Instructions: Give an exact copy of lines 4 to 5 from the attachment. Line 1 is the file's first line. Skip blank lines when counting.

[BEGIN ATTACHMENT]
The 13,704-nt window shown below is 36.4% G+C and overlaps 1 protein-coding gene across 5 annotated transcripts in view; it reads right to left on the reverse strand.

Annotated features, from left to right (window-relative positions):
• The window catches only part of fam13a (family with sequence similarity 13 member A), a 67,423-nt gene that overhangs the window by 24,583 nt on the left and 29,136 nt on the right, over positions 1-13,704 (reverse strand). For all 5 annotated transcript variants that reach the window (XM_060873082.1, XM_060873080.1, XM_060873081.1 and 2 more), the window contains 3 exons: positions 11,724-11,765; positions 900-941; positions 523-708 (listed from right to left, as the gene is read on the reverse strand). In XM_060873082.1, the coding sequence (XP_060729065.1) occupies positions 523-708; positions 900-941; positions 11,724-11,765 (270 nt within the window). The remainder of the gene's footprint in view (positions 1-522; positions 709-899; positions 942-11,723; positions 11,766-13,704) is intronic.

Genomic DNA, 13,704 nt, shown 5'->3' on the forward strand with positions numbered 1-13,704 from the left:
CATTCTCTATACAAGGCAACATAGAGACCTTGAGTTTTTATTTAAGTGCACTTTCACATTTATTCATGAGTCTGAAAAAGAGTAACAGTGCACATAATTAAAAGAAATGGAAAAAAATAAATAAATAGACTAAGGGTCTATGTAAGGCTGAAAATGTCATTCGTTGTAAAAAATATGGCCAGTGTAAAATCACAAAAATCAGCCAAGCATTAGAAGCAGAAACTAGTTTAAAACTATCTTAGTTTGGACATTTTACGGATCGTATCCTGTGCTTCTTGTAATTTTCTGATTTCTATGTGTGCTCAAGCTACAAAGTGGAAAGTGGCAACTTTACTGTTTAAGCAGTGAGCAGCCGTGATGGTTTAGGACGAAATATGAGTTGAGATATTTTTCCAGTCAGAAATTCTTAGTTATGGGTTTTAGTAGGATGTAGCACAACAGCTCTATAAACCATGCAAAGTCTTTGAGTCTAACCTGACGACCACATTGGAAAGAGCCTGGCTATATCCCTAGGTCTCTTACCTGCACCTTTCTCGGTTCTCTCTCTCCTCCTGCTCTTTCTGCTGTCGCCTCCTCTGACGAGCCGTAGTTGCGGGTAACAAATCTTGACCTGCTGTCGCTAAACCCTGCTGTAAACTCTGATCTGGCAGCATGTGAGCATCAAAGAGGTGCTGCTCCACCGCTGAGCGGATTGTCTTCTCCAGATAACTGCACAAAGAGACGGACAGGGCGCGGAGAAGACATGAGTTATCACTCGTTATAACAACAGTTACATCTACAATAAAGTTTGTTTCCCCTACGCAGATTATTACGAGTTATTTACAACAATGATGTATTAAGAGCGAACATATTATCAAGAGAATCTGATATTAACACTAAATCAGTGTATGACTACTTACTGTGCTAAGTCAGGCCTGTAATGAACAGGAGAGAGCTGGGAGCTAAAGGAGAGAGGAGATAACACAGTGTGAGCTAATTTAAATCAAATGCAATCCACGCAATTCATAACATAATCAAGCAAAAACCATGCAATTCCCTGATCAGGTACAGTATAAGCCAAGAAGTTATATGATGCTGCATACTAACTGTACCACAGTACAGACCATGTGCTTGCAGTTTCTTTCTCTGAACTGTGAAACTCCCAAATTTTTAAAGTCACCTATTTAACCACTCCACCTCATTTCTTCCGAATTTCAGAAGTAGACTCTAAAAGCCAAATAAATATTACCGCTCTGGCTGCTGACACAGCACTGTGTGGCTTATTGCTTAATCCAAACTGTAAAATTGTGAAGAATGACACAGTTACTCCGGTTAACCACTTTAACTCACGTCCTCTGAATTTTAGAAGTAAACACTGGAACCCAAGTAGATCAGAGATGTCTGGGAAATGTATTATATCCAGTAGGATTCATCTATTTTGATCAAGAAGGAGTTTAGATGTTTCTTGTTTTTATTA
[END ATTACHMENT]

Genomic DNA, 13,704 nt, shown 5'->3' on the forward strand with positions numbered 1-13,704 from the left:
CATTCTCTATACAAGGCAACATAGAGACCTTGAGTTTTTATTTAAGTGCACTTTCACATTTATTCATGAGTCTGAAAAAGAGTAACAGTGCACATAATTAAAAGAAATGGAAAAAAATAAATAAATAGACTAAGGGTCTATGTAAGGCTGAAAATGTCATTCGTTGTAAAAAATATGGCCAGTGTAAAATCACAAAAATCAGCCAAGCATTAGAAGCAGAAACTAGTTTAAAACTATCTTAGTTTGGACATTTTACGGATCGTATCCTGTGCTTCTTGTAATTTTCTGATTTCTATGTGTGCTCAAGCTACAAAGTGGAAAGTGGCAACTTTACTGTTTAAGCAGTGAGCAGCCGTGATGGTTTAGGACGAAATATGAGTTGAGATATTTTTCCAGTCAGAAATTCTTAGTTATGGGTTTTAGTAGGATGTAGCACAACAGCTCTATAAACCATGCAAAGTCTTTGAGTCTAACCTGACGACCACATTGGAAAGAGCCTGGCTATATCCCTAGGTCTCTTACCTGCACCTTTCTCGGTTCTCTCTCTCCTCCTGCTCTTTCTGCTGTCGCCTCCTCTGACGAGCCGTAGTTGCGGGTAACAAATCTTGACCTGCTGTCGCTAAACCCTGCTGTAAACTCTGATCTGGCAGCATGTGAGCATCAAAGAGGTGCTGCTCCACCGCTGAGCGGATTGTCTTCTCCAGATAACTGCACAAAGAGACGGACAGGGCGCGGAGAAGACATGAGTTATCACTCGTTATAACAACAGTTACATCTACAATAAAGTTTGTTTCCCCTACGCAGATTATTACGAGTTATTTACAACAATGATGTATTAAGAGCGAACATATTATCAAGAGAATCTGATATTAACACTAAATCAGTGTATGACTACTTACTGTGCTAAGTCAGGCCTGTAATGAACAGGAGAGAGCTGGGAGCTAAAGGAGAGAGGAGATAACACAGTGTGAGCTAATTTAAATCAAATGCAATCCACGCAATTCATAACATAATCAAGCAAAAACCATGCAATTCCCTGATCAGGTACAGTATAAGCCAAGAAGTTATATGATGCTGCATACTAACTGTACCACAGTACAGACCATGTGCTTGCAGTTTCTTTCTCTGAACTGTGAAACTCCCAAATTTTTAAAGTCACCTATTTAACCACTCCACCTCATTTCTTCCGAATTTCAGAAGTAGACTCTAAAAGCCAAATAAATATTACCGCTCTGGCTGCTGACACAGCACTGTGTGGCTTATTGCTTAATCCAAACTGTAAAATTGTGAAGAATGACACAGTTACTCCGGTTAACCACTTTAACTCACGTCCTCTGAATTTTAGAAGTAAACACTGGAACCCAAGTAGATCAGAGATGTCTGGGAAATGTATTATATCCAGTAGGATTCATCTATTTTGATCAAGAAGGAGTTTAGATGTTTCTTGTTTTTATTA